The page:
TWIN FALLS, Idaho – Public health officials across the state want lawmakers next year to approve an increase in the fees Idaho restaurants pay for yearly inspections and food permitting services.
The current fee system charges $65 for each permit and does not nearly cover the costs of maintaining the food safety program, said Rene LeBlanc, director of the South Central Public Health District in Twin Falls.
The district collected $84,572 in fees during the most recent fiscal year, while the cost of the program was more than $311,729. The proposal backed by health districts statewide would spread the fee increases over a two-year period and eventually cover 67 percent of the cost for the program, LeBlanc said.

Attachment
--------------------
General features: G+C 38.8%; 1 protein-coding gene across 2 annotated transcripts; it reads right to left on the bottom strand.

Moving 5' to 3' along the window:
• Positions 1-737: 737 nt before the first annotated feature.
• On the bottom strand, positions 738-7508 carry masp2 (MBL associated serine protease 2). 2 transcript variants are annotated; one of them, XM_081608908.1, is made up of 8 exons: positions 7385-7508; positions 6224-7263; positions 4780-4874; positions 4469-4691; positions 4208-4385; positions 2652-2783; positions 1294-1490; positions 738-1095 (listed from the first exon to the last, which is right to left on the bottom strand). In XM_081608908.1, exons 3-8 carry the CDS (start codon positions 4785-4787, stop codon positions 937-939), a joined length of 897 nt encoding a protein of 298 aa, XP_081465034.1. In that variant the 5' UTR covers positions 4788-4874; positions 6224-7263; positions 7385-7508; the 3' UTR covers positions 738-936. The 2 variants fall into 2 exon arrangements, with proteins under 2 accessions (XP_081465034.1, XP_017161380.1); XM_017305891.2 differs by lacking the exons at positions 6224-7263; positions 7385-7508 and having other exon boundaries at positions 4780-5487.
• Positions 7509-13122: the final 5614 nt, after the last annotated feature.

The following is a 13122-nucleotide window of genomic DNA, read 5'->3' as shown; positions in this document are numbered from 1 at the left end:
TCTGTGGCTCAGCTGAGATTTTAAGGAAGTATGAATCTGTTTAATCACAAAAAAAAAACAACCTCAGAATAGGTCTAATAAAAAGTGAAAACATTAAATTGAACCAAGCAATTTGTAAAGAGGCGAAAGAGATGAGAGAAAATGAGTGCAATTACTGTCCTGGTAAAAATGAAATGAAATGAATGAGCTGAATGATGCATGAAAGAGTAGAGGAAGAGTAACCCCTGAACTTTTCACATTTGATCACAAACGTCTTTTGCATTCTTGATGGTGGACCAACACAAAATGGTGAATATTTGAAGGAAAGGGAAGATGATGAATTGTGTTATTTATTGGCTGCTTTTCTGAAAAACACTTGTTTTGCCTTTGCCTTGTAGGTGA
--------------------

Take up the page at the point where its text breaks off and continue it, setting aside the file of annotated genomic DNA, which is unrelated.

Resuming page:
“There’s still some hurdles to go through, but we’re doing everything we can by educating our legislators,” LeBlanc said.
Under the proposal, the permit fees paid by restaurants considered high-risk for food contamination because there is extensive handling of raw ingredients would increase from $65 to about $138.50 next year. The fees would increase to $212 in during fiscal year 2010, under the plan.
Restaurants at medium risk for food contamination because they use prepackaged food that requires less handling would have a slightly smaller increase under the proposal, from $65 to $132.50 next year and to $200 in 2010.
Temporary and mobile eateries such as food carts would have to pay the smallest increase under the plan, with fees increasing to $128 in 2009 and to $191 the following year.
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